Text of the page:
The people's money was stolen from them, first their gold by amending the wartime Trading With The Enemy Act . It was the largest heist in the history of civilization. The most degenerate of the Roman emperors never dared attempted it. It was also the fabled "perfect crime". Tuesday came and went. There was no investigation, no indictment and no arrest. Thirty-one years later the people's silver was stolen by substituting base metal look-alikes, withdrawing silver from circulation and piling it up in a bloated "National Defense Stockpile" from which they sold back the gargantuan excess to its former owners at the market price for bullion. Were these things done by a foreign conqueror, rather than our very own Wimpy and his elected accomplices, the country would have risen in righteous outrage from coast to coast.Finally, here are some facts about silver.
Silver is an element, a useful metal, like copper and aluminum. It's the most efficient electrical and thermal conductor, it's ductile—meaning it can be worked by a craftsman with a hammer or drawn into wire, it's the most optically reflective metal and in colloidal form it's claimed to be an effective antibiotic. Silver weighs a little more than half, about 53%, of what gold does. It occurs in the earth's crust at about 19:1 (18.75 to be exact) to gold but is valued far less, currently about 65:1, meaning 65 ounces of silver buys one ounce of gold. The average ratio over the last 350 years has been about 27:1, although the ratio was a steady 16:1 from the late 1600s to the late 1800s. Because it's consumed in industrial usage, there's far less "above ground" silver than gold.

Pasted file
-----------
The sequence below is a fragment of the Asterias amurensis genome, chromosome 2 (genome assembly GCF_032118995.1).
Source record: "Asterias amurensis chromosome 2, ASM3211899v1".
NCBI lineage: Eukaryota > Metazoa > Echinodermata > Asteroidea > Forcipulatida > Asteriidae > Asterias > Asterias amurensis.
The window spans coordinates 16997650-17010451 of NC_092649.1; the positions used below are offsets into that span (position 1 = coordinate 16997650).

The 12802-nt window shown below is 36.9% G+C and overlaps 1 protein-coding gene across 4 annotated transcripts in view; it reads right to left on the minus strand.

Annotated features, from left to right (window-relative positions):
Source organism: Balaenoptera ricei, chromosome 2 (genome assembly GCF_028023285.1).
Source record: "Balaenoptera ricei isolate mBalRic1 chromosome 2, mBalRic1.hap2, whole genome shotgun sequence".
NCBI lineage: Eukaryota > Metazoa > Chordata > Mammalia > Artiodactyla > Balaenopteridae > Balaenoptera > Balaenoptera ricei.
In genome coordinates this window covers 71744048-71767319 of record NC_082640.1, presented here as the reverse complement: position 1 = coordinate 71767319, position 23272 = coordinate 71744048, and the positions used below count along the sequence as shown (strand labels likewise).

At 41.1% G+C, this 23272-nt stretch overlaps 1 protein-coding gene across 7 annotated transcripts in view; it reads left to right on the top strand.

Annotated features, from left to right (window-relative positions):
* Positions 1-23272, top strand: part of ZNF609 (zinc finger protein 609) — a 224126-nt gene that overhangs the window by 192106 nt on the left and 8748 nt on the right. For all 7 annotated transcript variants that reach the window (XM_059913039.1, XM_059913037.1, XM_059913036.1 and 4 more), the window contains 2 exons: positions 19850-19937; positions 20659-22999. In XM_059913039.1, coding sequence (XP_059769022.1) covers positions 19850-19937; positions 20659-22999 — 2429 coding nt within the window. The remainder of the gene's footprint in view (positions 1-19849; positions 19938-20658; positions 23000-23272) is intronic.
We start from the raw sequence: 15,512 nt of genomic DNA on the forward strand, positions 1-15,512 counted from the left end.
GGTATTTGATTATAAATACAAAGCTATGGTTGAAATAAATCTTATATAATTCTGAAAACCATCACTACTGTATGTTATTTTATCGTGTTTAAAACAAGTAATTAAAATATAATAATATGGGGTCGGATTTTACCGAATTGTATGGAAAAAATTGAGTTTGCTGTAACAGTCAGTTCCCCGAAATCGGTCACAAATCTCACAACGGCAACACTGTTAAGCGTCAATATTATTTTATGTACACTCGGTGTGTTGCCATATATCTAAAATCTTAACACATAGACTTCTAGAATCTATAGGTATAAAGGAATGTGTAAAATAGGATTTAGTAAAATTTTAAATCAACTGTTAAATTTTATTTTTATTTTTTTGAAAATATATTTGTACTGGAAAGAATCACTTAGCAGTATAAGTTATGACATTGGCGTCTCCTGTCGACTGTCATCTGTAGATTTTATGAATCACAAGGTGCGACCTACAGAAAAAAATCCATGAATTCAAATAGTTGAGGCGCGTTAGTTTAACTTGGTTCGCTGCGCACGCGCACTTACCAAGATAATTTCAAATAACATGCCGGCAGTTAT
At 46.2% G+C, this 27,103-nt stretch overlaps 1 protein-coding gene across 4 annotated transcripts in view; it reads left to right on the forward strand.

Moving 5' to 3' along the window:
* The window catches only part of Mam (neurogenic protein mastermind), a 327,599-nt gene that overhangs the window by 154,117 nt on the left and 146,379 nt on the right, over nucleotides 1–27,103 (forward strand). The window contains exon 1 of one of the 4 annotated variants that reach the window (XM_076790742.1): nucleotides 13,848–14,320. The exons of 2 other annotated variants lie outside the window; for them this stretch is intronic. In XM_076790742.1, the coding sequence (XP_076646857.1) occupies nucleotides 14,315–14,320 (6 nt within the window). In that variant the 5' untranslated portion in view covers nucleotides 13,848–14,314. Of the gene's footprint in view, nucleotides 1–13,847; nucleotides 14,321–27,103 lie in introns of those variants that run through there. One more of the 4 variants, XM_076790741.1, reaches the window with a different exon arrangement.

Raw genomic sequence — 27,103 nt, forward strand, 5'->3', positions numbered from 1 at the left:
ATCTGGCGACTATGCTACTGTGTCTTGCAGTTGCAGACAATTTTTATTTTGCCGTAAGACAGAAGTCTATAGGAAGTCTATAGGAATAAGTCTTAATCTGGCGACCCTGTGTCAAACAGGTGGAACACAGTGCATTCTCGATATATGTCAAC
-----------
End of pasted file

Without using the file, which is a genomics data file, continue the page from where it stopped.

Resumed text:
The Coinage Act of 1792 defined the dollar as 371 4/16 grains of silver, to be minted as a coin containing 1485 parts pure silver alloyed with 179 parts copper. Silver dollars minted from 1878 and through 1964 contain 0.773 troy ounces of pure silver. Smaller denomination coins followed the same analysis, 90% silver, 10% copper. "Kennedy halves" were 40% silver from 1965 through 1970. Silver Eagles minted from 1986 to the present are one troy ounce of .999 pure silver, which conforms to the standard analysis for silver bullion and are priced accordingly.